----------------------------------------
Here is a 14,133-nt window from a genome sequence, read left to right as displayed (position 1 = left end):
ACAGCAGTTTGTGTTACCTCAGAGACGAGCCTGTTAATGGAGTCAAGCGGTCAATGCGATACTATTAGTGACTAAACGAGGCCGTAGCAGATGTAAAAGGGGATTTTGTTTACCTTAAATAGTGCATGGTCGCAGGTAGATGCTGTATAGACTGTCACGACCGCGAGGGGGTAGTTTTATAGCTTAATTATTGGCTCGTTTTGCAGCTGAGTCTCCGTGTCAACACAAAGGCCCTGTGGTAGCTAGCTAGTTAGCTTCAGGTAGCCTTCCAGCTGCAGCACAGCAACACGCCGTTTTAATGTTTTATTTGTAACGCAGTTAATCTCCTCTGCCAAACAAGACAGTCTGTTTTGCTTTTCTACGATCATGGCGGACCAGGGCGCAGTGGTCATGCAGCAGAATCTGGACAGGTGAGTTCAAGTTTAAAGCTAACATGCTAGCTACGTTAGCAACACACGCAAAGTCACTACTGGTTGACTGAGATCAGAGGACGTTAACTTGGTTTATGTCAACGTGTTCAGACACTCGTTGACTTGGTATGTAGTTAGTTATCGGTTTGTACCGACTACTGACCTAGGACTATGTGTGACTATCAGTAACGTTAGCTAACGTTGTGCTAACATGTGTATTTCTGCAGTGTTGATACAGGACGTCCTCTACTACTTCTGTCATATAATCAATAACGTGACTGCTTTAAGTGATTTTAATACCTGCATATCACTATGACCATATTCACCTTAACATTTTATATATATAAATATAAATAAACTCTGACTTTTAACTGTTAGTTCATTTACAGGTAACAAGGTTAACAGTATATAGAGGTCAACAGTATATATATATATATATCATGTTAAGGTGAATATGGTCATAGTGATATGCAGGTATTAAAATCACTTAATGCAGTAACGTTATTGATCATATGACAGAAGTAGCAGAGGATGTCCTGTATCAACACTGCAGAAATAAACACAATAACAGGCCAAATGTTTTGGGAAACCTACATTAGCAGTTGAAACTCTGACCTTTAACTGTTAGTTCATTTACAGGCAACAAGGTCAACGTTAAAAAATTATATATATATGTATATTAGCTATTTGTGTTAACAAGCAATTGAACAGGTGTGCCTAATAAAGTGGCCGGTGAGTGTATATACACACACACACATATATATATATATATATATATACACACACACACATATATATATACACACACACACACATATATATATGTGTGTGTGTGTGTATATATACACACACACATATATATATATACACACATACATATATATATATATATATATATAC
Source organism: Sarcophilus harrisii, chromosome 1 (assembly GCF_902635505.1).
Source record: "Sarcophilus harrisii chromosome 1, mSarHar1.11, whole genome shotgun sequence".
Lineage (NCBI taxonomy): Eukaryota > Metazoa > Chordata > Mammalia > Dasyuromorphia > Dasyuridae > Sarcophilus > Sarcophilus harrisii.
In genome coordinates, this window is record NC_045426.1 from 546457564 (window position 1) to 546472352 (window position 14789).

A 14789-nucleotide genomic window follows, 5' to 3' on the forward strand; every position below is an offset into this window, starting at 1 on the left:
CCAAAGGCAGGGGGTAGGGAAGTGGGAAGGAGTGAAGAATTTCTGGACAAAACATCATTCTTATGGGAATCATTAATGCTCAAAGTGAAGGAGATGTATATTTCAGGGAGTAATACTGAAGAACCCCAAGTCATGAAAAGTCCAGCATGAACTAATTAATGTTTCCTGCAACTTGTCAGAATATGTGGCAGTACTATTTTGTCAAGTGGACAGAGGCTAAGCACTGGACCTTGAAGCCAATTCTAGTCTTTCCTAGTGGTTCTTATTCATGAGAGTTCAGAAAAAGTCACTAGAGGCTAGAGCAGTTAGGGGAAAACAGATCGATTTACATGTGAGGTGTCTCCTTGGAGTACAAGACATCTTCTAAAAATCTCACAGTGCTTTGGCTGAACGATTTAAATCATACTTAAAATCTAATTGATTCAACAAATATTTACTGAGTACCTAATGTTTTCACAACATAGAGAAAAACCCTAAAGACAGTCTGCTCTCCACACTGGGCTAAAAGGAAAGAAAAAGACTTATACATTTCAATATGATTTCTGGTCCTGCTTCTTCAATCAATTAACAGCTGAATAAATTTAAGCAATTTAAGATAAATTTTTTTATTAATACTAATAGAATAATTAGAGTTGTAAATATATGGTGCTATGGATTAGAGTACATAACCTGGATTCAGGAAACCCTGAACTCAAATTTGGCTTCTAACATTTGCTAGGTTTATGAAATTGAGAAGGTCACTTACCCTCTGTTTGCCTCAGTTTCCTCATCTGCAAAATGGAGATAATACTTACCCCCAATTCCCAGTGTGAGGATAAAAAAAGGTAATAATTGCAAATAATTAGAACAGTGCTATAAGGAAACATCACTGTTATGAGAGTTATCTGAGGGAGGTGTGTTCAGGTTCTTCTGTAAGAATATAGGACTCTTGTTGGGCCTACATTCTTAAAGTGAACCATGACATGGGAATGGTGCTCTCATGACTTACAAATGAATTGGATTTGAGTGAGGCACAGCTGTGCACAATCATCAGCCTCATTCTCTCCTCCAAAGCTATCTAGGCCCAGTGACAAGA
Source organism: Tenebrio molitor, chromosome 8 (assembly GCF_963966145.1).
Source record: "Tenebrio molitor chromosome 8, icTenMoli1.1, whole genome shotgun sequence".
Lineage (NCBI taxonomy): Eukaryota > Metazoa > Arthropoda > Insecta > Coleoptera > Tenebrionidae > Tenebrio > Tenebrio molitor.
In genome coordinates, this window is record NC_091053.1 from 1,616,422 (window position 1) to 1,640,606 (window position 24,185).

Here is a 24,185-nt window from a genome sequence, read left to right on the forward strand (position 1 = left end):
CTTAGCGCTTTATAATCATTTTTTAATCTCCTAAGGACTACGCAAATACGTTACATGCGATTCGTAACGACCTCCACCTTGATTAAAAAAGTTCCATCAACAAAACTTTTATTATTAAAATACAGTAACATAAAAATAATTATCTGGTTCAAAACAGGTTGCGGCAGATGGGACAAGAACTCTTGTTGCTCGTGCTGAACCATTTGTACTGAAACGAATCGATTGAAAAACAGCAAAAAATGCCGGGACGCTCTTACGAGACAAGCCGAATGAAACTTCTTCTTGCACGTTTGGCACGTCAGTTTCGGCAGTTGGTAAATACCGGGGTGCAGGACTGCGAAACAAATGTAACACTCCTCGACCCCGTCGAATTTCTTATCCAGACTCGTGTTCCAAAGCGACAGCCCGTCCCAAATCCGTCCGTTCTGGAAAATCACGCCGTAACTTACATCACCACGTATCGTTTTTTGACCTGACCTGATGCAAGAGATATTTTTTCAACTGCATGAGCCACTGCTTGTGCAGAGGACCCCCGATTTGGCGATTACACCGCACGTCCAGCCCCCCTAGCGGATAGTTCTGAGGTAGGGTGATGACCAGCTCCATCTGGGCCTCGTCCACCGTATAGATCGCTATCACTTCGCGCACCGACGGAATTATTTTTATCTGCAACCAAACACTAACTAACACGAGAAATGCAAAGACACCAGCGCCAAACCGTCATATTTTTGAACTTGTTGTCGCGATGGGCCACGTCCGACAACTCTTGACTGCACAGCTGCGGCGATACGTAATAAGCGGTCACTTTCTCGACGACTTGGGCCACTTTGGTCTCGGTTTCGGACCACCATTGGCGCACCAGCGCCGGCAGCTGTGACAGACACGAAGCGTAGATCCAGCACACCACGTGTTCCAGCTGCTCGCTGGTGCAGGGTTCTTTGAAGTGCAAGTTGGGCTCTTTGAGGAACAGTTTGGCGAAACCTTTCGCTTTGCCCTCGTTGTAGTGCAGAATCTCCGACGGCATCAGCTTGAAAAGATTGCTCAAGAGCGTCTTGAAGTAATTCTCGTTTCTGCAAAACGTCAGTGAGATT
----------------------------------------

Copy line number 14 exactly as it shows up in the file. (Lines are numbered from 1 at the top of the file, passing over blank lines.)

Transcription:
CTTAGCGCTTTATAATCATTTTTTAATCTCCTAAGGACTACGCAAATACGTTACATGCGATTCGTAACGACCTCCACCTTGATTAAAAAAGTTCCATCAACAAAACTTTTATTATTAAAATACAGTAACATAAAAATAATTATCTGGTTCAAAACAGGTTGCGGCAGATGGGACAAGAACTCTTGTTGCTCGTGCTGAACCATTTGTACTGAAACGAATCGATTGAAAAACAGCAAAAAATGCCGGGACGCTCTTACGAGACAAGCCGAATGAAACTTCTTCTTGCACGTTTGGCACGTCAGTTTCGGCAGTTGGTAAATACCGGGGTGCAGGACTGCGAAACAAATGTAACACTCCTCGACCCCGTCGAATTTCTTATCCAGACTCGTGTTCCAAAGCGACAGCCCGTCCCAAATCCGTCCGTTCTGGAAAATCACGCCGTAACTTACATCACCACGTATCGTTTTTTGACCTGACCTGATGCAAGAGATATTTTTTCAACTGCATGAGCCACTGCTTGTGCAGAGGACCCCCGATTTGGCGATTACACCGCACGTCCAGCCCCCCTAGCGGATAGTTCTGAGGTAGGGTGATGACCAGCTCCATCTGGGCCTCGTCCACCGTATAGATCGCTATCACTTCGCGCACCGACGGAATTATTTTTATCTGCAACCAAACACTAACTAACACGAGAAATGCAAAGACACCAGCGCCAAACCGTCATATTTTTGAACTTGTTGTCGCGATGGGCCACGTCCGACAACTCTTGACTGCACAGCTGCGGCGATACGTAATAAGCGGTCACTTTCTCGACGACTTGGGCCACTTTGGTCTCGGTTTCGGACCACCATTGGCGCACCAGCGCCGGCAGCTGTGACAGACACGAAGCGTAGATCCAGCACACCACGTGTTCCAGCTGCTCGCTGGTGCAGGGTTCTTTGAAGTGCAAGTTGGGCTCTTTGAGGAACAGTTTGGCGAAACCTTTCGCTTTGCCCTCGTTGTAGTGCAGAATCTCCGACGGCATCAGCTTGAAAAGATTGCTCAAGAGCGTCTTGAAGTAATTCTCGTTTCTGCAAAACGTCAGTGAGATT